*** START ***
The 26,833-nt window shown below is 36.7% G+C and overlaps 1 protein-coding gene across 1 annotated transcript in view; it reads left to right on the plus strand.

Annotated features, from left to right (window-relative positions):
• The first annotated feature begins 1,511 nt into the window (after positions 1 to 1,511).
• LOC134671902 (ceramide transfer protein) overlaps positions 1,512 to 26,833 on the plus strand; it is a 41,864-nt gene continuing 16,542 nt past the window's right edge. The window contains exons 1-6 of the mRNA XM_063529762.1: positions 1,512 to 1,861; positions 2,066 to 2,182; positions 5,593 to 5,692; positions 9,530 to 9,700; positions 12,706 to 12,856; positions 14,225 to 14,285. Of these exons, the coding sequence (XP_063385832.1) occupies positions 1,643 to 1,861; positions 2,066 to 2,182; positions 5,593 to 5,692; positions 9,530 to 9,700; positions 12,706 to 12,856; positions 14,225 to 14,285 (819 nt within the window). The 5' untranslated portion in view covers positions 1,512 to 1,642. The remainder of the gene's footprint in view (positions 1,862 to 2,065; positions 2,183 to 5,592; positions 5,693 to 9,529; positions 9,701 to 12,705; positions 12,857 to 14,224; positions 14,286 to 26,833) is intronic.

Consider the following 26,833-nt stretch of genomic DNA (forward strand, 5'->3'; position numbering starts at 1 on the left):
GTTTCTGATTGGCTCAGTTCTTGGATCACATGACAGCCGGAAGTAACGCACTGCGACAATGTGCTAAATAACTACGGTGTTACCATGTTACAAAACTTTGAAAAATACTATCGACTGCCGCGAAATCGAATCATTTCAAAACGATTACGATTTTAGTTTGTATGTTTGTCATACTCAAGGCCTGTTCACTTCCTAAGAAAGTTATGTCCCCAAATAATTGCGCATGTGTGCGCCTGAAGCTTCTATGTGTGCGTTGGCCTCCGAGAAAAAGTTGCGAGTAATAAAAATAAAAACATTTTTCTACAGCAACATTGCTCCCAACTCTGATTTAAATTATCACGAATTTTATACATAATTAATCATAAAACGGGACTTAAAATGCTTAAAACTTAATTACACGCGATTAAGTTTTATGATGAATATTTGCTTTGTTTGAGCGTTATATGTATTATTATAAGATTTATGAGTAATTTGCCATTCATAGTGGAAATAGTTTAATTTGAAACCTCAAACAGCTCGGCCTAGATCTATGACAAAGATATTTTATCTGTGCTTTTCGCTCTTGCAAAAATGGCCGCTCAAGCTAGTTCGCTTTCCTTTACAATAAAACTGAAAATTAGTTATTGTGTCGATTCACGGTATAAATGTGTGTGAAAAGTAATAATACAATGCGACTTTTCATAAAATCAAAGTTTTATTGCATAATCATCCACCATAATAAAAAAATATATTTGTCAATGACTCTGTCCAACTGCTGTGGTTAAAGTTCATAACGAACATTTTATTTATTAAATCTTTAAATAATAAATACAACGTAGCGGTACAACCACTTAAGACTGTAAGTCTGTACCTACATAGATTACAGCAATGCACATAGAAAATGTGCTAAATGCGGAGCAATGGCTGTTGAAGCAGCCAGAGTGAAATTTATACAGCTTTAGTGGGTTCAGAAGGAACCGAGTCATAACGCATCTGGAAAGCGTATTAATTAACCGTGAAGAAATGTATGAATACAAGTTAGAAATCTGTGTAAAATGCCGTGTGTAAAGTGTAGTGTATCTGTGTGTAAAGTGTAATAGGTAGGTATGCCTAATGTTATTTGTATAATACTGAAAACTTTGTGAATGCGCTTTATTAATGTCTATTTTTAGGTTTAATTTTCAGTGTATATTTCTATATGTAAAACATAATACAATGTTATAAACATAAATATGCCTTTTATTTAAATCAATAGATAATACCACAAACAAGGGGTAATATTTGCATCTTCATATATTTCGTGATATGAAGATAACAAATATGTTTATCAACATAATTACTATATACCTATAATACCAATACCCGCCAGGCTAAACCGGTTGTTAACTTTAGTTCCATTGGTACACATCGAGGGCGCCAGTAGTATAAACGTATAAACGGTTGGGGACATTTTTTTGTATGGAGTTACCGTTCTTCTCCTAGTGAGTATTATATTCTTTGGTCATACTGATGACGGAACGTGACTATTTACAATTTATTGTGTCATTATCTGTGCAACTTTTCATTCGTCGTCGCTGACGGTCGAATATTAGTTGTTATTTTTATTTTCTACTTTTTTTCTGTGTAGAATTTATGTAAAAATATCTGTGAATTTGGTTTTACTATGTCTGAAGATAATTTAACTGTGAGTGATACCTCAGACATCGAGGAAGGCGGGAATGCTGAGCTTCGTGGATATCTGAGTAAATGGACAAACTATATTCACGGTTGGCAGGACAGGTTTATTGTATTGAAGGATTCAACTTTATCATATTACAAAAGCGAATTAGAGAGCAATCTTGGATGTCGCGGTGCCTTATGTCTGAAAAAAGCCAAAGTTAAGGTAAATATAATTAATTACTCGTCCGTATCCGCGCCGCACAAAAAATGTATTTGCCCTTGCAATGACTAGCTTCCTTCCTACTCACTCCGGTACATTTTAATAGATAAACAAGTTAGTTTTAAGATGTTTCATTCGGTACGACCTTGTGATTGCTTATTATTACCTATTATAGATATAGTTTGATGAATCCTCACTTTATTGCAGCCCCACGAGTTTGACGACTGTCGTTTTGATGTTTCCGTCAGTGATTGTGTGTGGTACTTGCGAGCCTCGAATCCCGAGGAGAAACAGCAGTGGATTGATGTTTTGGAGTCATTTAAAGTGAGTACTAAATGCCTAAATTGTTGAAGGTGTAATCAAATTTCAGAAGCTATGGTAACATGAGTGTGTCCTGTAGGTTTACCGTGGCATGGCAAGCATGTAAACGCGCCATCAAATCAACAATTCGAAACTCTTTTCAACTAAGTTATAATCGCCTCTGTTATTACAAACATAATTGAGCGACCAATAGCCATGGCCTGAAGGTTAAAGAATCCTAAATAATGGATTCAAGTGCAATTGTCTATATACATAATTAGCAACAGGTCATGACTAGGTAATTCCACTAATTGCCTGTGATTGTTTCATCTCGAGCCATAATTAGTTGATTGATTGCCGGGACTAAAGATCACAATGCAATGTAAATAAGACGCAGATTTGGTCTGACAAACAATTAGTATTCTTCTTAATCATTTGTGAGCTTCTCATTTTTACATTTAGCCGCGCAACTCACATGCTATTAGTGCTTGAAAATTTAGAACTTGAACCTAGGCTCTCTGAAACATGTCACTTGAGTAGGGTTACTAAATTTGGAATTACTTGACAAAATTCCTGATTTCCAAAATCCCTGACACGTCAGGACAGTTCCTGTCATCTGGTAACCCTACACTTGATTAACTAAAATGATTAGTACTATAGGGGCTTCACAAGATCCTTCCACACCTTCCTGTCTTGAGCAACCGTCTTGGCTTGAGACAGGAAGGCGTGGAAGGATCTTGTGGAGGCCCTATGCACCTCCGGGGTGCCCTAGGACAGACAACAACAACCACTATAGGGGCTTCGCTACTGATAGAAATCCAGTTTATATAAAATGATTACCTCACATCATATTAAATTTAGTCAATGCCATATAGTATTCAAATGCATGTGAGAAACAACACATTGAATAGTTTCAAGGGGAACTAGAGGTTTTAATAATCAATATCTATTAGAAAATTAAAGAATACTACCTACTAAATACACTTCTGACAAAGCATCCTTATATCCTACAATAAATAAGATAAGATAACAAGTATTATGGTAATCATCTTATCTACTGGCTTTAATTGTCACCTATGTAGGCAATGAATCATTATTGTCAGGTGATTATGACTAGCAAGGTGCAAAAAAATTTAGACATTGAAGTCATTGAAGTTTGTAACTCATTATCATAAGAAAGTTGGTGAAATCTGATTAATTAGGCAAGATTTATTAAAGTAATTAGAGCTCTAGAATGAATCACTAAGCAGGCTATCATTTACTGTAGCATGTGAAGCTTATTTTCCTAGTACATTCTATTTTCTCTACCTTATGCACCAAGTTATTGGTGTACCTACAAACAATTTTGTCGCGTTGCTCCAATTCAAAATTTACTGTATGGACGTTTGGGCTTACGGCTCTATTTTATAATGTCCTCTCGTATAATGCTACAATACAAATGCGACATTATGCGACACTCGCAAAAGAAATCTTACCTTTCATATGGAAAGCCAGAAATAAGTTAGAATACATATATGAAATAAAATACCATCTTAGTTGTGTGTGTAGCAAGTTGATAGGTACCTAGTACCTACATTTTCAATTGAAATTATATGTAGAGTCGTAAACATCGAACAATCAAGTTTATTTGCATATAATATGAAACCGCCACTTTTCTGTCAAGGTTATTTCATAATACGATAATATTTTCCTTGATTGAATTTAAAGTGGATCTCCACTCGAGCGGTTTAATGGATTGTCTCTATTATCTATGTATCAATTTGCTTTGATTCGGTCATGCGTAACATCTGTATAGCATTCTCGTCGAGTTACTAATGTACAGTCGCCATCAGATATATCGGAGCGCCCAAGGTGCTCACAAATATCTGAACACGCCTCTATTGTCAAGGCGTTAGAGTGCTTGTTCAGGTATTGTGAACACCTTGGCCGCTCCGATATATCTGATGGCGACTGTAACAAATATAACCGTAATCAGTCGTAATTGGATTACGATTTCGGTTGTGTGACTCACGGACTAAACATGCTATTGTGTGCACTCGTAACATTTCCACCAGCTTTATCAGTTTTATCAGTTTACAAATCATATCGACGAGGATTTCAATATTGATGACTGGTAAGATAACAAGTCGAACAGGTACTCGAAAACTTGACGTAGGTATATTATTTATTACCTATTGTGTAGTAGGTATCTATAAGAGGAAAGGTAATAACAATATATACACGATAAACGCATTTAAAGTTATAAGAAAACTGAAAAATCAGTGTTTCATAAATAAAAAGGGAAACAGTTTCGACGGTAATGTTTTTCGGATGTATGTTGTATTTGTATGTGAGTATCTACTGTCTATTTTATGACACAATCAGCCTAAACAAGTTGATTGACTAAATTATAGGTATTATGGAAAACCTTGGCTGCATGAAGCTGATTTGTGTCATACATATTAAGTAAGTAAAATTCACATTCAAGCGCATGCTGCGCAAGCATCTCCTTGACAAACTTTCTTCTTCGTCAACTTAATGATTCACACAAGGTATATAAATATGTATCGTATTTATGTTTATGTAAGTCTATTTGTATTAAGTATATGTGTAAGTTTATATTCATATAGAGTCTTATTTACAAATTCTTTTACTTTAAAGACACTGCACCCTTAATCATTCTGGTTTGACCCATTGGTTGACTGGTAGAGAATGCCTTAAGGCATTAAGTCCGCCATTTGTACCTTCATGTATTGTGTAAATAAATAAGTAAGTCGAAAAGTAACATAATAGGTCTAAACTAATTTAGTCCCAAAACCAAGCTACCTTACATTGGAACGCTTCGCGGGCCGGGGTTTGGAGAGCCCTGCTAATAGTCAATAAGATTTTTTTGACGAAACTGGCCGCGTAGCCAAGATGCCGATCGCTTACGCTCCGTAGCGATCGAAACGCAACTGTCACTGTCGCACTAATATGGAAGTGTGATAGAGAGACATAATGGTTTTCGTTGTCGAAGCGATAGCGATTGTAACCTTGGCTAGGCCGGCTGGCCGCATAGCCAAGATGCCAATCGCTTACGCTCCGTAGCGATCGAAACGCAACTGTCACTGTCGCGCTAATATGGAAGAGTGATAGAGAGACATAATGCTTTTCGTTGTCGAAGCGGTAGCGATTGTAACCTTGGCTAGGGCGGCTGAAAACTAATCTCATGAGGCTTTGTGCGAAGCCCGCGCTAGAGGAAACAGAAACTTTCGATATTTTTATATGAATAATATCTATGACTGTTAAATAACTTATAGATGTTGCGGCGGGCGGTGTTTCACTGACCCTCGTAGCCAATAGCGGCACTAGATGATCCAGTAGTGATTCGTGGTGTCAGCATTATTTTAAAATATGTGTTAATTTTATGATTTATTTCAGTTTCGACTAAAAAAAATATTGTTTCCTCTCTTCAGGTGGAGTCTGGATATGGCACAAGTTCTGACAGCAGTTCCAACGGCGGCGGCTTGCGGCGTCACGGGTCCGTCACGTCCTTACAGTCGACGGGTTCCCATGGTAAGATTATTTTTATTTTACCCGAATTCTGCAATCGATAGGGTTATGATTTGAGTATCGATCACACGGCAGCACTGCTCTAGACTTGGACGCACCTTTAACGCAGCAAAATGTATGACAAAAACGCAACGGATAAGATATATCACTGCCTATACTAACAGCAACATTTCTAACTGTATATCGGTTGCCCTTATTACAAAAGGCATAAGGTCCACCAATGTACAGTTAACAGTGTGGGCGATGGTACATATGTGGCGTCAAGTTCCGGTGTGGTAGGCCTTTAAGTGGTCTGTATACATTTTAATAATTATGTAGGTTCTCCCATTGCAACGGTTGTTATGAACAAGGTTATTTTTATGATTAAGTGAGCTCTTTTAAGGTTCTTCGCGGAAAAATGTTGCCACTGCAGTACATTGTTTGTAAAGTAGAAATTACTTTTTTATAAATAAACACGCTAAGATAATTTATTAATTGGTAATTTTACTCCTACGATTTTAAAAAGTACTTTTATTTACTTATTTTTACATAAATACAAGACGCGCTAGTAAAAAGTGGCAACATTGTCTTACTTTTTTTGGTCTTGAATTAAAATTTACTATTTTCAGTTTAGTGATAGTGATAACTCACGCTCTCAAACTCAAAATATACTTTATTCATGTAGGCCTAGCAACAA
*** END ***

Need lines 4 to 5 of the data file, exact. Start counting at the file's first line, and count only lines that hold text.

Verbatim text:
• LOC134671902 (ceramide transfer protein) overlaps positions 1,512 to 26,833 on the plus strand; it is a 41,864-nt gene continuing 16,542 nt past the window's right edge. The window contains exons 1-6 of the mRNA XM_063529762.1: positions 1,512 to 1,861; positions 2,066 to 2,182; positions 5,593 to 5,692; positions 9,530 to 9,700; positions 12,706 to 12,856; positions 14,225 to 14,285. Of these exons, the coding sequence (XP_063385832.1) occupies positions 1,643 to 1,861; positions 2,066 to 2,182; positions 5,593 to 5,692; positions 9,530 to 9,700; positions 12,706 to 12,856; positions 14,225 to 14,285 (819 nt within the window). The 5' untranslated portion in view covers positions 1,512 to 1,642. The remainder of the gene's footprint in view (positions 1,862 to 2,065; positions 2,183 to 5,592; positions 5,693 to 9,529; positions 9,701 to 12,705; positions 12,857 to 14,224; positions 14,286 to 26,833) is intronic.

Consider the following 26,833-nt stretch of genomic DNA (forward strand, 5'->3'; position numbering starts at 1 on the left):